October 2020


February 2021

C. Grandbois van Ravenhorst [1], P.A.H.T. Venema [1], A. van Sonderen [2], P. van Vliet [1]

Departments of, 1, Intensive Care and, 2, Neurology, Haaglanden Medical Center, The Hague, the Netherlands

Case Report

Tentamen suicidii, examen neurologiae: Attempted suicide with neurological symptoms. A case report



A 31-year-old woman was admitted to our intensive care department after a violent suicide attempt. There was no evidence of drug ingestion and no prior psychiatric history. Collateral history provided by her parents revealed unusual and abnormal behaviour in the preceding month. The patient tested positive for N-methylD-aspartate-receptor antibodies in serum and cerebrospinal fluid and was treated with immunoglobulins, steroids and rituximab. After a lengthy stay in hospital and a rehabilitation clinic, she recovered almost fully. It is essential to consider a neurological disease in the event of attempted suicide, in particular in the absence of prior medical or psychiatric history.


Anti-N-methyl-D-aspartate receptor (anti-NMDAR) encephalitis is the most common autoimmune encephalitis. Although this complex neuropsychiatric syndrome was first described only 15 years ago and its incidence is estimated at only 1.5 per million per year, it has made a noteworthy impact in both neurology and psychiatry.[1,2] The NMDAR plays an important role in human cognition and behaviour. Hypofunction of the NMDAR has been postulated in the pathophysiology of schizophrenia. Anti-NMDAR antibodies cause hypofunction of the NMDAR through neuroinflammation, which results in reduced synaptic NMDAR clusters.[3] Patients usually present with psychiatric or behavioural symptoms, which can be similar to those in primary psychiatric disease (such as schizophrenia), combined with neurological symptoms. These neurological symptoms consist of cognitive dysfunction, memory deficits, epileptic seizures, autonomic instability such as orthostatic hypotension, speech disorders and orofacial dyskinesias.[4] With psychiatric symptoms often being prominent at presentation, it can be difficult to differentiate between anti-NMDAR encephalitis and primary psychiatric disease.[5-7] However, diagnosing antiNMDAR encephalitis is critical as it concerns a treatable disease. About 70% of cases are admitted to ICU during the course of the disease.[5] Here we describe an impressive clinical presentation of this disorder.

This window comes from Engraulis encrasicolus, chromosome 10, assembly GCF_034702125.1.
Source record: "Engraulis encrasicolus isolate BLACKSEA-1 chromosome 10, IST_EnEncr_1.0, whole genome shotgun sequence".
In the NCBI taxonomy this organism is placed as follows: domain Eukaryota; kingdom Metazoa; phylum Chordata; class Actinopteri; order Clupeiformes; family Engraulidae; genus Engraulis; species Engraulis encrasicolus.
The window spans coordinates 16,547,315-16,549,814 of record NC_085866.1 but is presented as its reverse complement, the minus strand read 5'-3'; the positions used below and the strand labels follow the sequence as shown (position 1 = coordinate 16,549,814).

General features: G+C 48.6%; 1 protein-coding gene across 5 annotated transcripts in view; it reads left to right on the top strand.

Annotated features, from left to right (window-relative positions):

A 31-year-old woman with no prior medical history presented to the emergency department after a violent suicide attempt. She had slit her wrists and stabbed her thorax and abdomen multiple times with a large kitchen knife before jumping from a first-floor balcony. During initial assessment she was alert and cooperative, without signs of either respiratory or cardiovascular compromise. She had, however, multiple lacerations of the thorax, abdomen and forearms. Initial laboratory tests showed no abnormalities and toxicology screening was negative for common drug ingestions. After a CT scan of the cranium, thorax and abdomen, damage to the intraabdominal organs was ruled out by exploratory laparotomy and abdominal wall haemorrhage was controlled by coagulation. The treatment of a subsequent comminuted acetabular fracture was deferred until later (figures 1 and 2).

Postoperatively, the patient was admitted to our ICU. She was extubated before arrival and her respiratory and haemodynamic status was stable. Initially she was alert and cooperative, although slightly disoriented, without any focal neurological deficits. Collateral history provided by her parents revealed unusual and abnormal behaviour in the preceding month. She was unable to continue her daytime work and moved back in with her parents days before presentation to the emergency department. She had been experiencing episodes of confusion, agitation and speech disturbances. She also seemed to have auditory hallucinations, suffered from insomnia and several times she briefly lost consciousness. The occurrence of these episodes of confusion and agitation seemed to have a relation with heat exposure, such as periods of sun exposure, or after a hot shower. There were no signs of a preceding fever. After several hours in the ICU the patient became agitated, suffered from visual hallucinations, and removed the bandages from the wounds on her arms.